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Region 8: Lower Colorado Basin

The Lower Colorado Basin includes Arizona, southern Nevada, and southern California. The Regional Office, headquartered in Sacramento, provides Center oversight and support, facilitates internal and external collaborations, and works to further USGS strategic science directions. Our scientists do a broad array of research and technical assistance throughout the U.S. and across the globe.

News

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Groundwater Flow to Colorado River May Decline by a Third over Next 30 Years

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A Century of Watching the Colorado River

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Tips for Dryland Restoration - Summer 2021

Publications

Multiple climate change-driven tipping points for coastal systems

As the climate evolves over the next century, the interaction of accelerating sea level rise (SLR) and storms, combined with confining development and infrastructure, will place greater stresses on physical, ecological, and human systems along the ocean-land margin. Many of these valued coastal systems could reach “tipping points,” at which hazard exposure substantially increases and threatens the

Global-scale changes to extreme ocean wave events due to anthropogenic warming

Extreme surface ocean waves are often primary drivers of coastal flooding and erosion over various time scales. Hence, understanding future changes in extreme wave events owing to global warming is of socio-economic and environmental significance. However, our current knowledge of potential changes in high-frequency (defined here as having return periods of less than 1 year) extreme wave events ar

Twenty-first-century projections of shoreline change along inlet-interrupted coastlines

Sandy coastlines adjacent to tidal inlets are highly dynamic and widespread landforms, where large changes are expected due to climatic and anthropogenic influences. To adequately assess these important changes, both oceanic (e.g., sea-level rise) and terrestrial (e.g., fluvial sediment supply) processes that govern the local sediment budget must be considered. Here, we present novel projections o

Science

U.S. West Coast and Alaska Marine Geohazards

Marine geohazards are sudden and extreme events beneath the ocean that threaten coastal populations. Such underwater hazards include earthquakes, volcanic eruptions, landslides, and tsunamis. Devastating earthquakes in Japan (2011) and Chile (2010) that spawned pan-oceanic tsunamis sent a sobering reminder that U.S. coastlines are also vulnerable to natural disasters that originate in the ocean...
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U.S. West Coast and Alaska Marine Geohazards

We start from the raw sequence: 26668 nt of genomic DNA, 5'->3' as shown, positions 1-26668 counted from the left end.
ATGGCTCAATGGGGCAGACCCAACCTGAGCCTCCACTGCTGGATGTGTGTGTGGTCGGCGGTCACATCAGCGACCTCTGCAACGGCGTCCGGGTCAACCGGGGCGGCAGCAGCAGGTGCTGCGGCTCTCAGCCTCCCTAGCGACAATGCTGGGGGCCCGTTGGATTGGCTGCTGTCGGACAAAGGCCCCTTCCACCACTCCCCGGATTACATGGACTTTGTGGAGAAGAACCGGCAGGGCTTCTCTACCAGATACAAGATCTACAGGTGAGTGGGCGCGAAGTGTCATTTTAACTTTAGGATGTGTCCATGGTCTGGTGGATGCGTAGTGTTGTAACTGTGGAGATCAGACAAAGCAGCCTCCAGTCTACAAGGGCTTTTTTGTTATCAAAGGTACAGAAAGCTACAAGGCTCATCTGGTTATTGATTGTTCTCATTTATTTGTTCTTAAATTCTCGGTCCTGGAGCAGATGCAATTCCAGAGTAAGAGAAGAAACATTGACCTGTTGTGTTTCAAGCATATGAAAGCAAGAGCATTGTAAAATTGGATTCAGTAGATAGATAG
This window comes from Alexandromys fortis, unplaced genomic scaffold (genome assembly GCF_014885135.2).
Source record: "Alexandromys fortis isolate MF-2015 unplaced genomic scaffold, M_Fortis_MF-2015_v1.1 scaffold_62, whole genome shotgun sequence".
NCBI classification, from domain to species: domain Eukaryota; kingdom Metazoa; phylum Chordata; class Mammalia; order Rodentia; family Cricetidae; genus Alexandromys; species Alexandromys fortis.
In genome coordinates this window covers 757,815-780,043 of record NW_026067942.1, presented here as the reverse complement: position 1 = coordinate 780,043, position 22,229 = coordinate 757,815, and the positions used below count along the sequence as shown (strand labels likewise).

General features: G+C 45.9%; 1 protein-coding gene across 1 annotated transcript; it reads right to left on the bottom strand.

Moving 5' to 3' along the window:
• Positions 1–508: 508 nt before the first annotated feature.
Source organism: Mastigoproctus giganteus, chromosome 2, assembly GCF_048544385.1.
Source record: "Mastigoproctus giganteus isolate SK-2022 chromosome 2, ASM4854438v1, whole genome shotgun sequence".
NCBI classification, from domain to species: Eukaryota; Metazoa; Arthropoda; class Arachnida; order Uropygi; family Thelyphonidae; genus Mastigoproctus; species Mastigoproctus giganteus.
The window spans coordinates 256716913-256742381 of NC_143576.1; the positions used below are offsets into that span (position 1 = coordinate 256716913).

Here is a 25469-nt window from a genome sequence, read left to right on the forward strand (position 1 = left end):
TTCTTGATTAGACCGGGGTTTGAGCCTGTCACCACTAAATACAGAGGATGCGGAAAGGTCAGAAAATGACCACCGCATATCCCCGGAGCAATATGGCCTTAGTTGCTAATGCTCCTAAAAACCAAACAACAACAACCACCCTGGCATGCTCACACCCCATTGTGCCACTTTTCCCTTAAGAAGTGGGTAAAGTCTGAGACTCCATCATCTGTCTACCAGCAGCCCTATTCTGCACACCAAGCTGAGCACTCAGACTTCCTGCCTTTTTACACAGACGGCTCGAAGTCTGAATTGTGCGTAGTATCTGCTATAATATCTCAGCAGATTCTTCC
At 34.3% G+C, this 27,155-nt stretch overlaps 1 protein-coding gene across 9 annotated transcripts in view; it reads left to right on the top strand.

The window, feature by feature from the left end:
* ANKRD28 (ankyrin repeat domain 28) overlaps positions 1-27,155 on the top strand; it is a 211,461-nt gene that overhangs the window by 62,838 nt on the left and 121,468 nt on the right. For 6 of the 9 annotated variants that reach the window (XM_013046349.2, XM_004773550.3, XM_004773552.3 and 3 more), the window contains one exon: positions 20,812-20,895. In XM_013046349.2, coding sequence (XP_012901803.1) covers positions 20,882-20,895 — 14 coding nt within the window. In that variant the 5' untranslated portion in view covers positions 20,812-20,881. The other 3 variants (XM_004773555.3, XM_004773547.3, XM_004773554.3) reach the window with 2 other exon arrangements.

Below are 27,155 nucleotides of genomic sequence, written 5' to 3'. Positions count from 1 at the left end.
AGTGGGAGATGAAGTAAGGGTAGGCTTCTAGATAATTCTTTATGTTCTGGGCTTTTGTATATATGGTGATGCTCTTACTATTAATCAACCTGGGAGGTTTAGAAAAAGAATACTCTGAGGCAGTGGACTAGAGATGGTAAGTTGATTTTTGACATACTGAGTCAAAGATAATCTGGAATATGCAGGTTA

Marine geohazards are sudden and extreme events beneath the ocean that threaten coastal populations. Such underwater hazards include earthquakes, volcanic eruptions, landslides, and tsunamis. Devastating earthquakes in Japan (2011) and Chile (2010) that spawned pan-oceanic tsunamis sent a sobering reminder that U.S. coastlines are also vulnerable to natural disasters that originate in the ocean...
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Coastal Storm Modeling System (CoSMoS)

The Coastal Storm Modeling System (CoSMoS) makes detailed predictions of storm-induced coastal flooding, erosion, and cliff failures over large geographic scales. CoSMoS was developed for hindcast studies, operational applications and future climate scenarios to provide emergency responders and coastal planners with critical storm-hazards information that can be used to increase public safety...
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Coastal Storm Modeling System (CoSMoS)

The Coastal Storm Modeling System (CoSMoS) makes detailed predictions of storm-induced coastal flooding, erosion, and cliff failures over large geographic scales. CoSMoS was developed for hindcast studies, operational applications and future climate scenarios to provide emergency responders and coastal planners with critical storm-hazards information that can be used to increase public safety...
Learn More

Dynamic coastlines along the western U.S.

The west coast of the United States is extremely complex and changeable because of tectonic activity, mountain building, and land subsidence. These active environments pose a major challenge for accurately assessing climate change impacts, since models were historically developed for more passive sandy coasts.
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Dynamic coastlines along the western U.S.

The west coast of the United States is extremely complex and changeable because of tectonic activity, mountain building, and land subsidence. These active environments pose a major challenge for accurately assessing climate change impacts, since models were historically developed for more passive sandy coasts.
Learn More